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I find it good sport to whack them with a Badmitten racket when they Hover.good exercise and a game you can play alone.May not get rid of them completely but have some fun doing it. Good luck!

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on 5/24/2007 2:19 PM elmodman1@hotmail said the following:

I sat outside my shed under a canopy with a can of wasp and hornet spray. When ever this one would hover around the facia, I would give her a shot, which would send her flying away, only to come back within a few seconds. I know I had to have hit her a half dozen times with a stream, but she still came back. OK, I was sitting there with a couple of beers, but I don't think it affected my aim. :-)

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Bill
In Hamptonburgh, NY
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wrote:

Somehow this sounds like a scene from Alice in Wonderland.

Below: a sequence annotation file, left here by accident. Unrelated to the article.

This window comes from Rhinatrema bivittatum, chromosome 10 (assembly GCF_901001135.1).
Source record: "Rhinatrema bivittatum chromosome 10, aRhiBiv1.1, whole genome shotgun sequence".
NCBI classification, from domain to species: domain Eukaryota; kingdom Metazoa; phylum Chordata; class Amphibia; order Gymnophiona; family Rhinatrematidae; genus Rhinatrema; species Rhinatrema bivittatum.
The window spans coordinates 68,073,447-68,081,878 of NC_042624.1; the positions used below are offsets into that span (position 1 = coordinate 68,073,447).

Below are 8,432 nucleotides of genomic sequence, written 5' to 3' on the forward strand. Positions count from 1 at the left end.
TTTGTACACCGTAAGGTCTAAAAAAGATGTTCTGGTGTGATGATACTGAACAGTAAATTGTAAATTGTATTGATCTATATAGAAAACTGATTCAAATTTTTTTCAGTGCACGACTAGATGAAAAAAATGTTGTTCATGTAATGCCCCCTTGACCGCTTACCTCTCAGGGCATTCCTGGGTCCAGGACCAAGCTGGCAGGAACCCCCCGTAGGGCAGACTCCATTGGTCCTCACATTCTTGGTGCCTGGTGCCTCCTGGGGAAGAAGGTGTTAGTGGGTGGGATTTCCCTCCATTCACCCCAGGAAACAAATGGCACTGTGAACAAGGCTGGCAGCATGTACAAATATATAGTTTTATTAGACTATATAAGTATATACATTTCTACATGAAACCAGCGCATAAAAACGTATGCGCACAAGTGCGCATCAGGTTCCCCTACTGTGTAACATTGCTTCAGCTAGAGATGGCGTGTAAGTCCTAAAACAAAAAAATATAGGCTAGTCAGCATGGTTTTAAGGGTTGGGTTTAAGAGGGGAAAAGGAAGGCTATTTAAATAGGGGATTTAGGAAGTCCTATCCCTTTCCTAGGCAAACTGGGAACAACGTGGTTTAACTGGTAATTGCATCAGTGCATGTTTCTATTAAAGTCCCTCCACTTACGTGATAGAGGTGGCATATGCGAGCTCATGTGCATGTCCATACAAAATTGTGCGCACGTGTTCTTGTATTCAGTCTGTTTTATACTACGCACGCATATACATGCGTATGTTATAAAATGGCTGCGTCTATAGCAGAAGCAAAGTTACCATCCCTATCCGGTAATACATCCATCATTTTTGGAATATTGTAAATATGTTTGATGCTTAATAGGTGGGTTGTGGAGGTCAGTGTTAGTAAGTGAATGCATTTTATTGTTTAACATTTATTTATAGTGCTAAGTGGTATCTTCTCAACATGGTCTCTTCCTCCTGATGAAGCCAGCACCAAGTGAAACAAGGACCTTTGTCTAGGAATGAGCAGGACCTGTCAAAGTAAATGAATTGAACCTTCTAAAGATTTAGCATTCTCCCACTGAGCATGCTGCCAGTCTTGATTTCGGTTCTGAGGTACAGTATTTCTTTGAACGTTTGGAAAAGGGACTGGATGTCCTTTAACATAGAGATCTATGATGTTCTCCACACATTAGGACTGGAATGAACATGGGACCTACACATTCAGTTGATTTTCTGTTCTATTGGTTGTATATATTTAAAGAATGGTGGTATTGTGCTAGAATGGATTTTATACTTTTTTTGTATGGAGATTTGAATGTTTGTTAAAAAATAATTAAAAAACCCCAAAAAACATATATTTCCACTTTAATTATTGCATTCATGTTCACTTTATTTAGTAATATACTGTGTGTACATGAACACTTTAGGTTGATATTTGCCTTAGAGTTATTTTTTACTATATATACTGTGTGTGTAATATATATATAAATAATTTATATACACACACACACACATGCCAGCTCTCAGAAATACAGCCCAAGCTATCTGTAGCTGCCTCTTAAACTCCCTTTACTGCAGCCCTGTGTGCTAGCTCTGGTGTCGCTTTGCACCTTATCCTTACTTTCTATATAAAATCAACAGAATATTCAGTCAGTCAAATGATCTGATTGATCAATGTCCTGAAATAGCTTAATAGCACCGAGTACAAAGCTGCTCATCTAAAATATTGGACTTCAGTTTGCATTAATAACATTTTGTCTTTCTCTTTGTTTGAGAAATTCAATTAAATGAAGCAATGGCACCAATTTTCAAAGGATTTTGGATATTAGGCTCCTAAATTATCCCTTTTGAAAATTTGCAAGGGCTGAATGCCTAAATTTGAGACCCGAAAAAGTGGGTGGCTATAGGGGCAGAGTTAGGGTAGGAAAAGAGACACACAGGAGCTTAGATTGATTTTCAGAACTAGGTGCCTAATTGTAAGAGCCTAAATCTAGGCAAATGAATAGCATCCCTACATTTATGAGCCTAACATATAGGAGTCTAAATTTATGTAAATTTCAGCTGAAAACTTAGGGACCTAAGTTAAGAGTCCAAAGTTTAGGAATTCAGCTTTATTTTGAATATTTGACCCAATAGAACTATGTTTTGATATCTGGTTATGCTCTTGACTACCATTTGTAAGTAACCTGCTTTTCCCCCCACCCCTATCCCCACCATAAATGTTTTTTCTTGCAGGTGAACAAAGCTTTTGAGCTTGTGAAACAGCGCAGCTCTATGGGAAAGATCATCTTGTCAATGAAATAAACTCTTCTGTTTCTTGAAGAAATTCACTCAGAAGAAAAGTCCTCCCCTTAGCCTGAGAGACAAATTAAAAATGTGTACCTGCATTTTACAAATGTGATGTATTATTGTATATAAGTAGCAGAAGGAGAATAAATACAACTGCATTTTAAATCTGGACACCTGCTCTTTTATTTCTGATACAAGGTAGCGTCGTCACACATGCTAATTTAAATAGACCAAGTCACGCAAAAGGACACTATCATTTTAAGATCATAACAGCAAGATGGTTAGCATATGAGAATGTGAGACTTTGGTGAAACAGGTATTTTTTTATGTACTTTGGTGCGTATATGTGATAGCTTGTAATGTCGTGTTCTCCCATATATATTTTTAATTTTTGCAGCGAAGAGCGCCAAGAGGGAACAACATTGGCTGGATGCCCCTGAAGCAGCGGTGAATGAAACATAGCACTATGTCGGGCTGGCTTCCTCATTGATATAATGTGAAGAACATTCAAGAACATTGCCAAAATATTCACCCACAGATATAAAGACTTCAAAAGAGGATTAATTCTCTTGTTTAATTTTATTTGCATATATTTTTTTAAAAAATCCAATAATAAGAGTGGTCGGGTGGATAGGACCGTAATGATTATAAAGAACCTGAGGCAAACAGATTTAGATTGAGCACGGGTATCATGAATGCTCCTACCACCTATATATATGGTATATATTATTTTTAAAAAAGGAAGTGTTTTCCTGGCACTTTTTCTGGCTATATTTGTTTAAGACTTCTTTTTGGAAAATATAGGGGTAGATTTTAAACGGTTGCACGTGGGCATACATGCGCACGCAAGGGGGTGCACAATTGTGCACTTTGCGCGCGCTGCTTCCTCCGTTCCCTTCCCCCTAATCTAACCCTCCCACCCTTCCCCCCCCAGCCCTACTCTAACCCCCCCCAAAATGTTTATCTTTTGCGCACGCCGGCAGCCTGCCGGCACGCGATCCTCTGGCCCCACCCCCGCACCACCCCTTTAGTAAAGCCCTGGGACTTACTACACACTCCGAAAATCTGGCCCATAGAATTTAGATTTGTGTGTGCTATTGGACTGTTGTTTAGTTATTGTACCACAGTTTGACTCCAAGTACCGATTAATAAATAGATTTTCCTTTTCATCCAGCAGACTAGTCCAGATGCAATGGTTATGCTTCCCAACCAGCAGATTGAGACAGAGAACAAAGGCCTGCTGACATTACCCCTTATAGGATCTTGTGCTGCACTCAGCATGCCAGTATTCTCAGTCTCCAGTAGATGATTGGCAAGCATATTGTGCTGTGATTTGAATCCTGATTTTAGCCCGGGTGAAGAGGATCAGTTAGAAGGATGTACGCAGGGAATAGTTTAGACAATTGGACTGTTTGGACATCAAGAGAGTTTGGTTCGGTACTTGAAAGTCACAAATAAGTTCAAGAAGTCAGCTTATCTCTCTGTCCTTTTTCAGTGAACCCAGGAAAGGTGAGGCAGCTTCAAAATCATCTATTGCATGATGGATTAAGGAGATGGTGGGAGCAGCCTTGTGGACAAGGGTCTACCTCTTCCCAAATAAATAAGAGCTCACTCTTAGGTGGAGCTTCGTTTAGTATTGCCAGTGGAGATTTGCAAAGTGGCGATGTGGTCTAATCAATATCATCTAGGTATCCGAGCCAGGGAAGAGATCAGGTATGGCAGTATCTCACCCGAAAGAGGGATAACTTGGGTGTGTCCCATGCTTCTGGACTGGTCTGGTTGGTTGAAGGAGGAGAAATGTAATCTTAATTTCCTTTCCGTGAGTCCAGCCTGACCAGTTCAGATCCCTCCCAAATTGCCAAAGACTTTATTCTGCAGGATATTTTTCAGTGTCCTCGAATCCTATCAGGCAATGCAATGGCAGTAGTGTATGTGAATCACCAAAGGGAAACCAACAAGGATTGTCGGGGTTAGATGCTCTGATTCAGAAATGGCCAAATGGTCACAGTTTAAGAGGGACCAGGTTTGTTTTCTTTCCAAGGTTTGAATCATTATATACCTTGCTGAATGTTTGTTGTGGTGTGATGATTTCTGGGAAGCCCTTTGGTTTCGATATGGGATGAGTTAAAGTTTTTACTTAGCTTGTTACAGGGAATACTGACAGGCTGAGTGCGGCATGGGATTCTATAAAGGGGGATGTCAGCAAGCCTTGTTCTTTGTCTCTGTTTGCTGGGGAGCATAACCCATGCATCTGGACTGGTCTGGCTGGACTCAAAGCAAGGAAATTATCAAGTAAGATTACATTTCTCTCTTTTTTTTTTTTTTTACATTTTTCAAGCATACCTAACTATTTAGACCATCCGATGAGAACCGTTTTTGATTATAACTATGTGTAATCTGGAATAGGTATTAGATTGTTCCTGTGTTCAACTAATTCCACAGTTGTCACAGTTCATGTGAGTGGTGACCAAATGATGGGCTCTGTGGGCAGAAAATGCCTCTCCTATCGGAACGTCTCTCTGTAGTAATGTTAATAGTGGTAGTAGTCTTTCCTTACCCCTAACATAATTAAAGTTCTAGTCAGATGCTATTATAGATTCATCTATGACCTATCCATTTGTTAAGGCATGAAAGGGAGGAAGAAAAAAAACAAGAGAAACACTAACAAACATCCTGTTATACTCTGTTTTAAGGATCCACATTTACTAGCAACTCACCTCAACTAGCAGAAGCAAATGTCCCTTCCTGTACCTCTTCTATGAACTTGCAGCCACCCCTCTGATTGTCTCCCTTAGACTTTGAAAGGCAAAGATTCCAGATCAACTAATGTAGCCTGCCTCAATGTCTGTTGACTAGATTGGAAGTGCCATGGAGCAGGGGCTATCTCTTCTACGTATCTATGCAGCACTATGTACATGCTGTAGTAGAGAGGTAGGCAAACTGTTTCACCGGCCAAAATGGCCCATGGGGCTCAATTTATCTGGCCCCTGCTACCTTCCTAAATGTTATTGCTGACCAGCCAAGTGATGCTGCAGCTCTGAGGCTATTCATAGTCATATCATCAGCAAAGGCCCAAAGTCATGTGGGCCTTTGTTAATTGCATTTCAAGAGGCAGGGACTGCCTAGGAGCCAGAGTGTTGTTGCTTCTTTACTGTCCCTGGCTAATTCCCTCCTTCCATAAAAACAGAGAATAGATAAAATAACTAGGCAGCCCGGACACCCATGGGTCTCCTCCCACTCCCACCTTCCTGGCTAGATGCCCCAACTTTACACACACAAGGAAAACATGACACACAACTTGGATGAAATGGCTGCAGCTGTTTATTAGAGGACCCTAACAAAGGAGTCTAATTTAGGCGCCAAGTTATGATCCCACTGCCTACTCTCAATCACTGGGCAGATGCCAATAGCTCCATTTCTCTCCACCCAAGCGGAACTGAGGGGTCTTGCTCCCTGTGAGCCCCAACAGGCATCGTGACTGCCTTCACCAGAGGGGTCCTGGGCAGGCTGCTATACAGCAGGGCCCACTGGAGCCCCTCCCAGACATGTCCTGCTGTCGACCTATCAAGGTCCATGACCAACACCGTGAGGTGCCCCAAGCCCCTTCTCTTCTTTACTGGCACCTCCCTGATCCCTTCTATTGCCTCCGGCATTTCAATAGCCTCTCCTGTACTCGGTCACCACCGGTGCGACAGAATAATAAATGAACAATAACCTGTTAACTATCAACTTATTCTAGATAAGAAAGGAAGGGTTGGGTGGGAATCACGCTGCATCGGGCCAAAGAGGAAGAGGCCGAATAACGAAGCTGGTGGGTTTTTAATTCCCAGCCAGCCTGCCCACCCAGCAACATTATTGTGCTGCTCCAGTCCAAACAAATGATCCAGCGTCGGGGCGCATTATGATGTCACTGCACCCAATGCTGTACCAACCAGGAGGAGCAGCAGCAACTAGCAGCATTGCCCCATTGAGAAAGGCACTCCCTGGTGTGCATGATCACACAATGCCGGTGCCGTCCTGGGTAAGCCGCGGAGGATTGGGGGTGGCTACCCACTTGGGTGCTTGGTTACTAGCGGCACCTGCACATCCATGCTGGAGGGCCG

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on 5/23/2007 8:32 PM Jay-n-123 said the following:

Yep, that's them. I had a few that carved up the gable end 3/4" 2-by facia on the two sheds I have. I became aware of them when I noticed the vinyl siding had brown stains from their excrement running down from the holes they dug behind the facia board. I finally bought some vinyl 3/4" J channel and nailed it to the bottom edges of the facia boards this spring. The nailing strip of the J channel extends up alongside the vinyl siding's J channel so they can't bore in anymore. They only bore out of sight and the weather, so the holes are hidden, unless you trap one in there that isn't dead and she will bore out anywhere to escape.
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Bill
In Hamptonburgh, NY
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wrote:

Are they wearing a tool belt with a hammer and saw? They could be electrician or plumber bees too...... LOL.....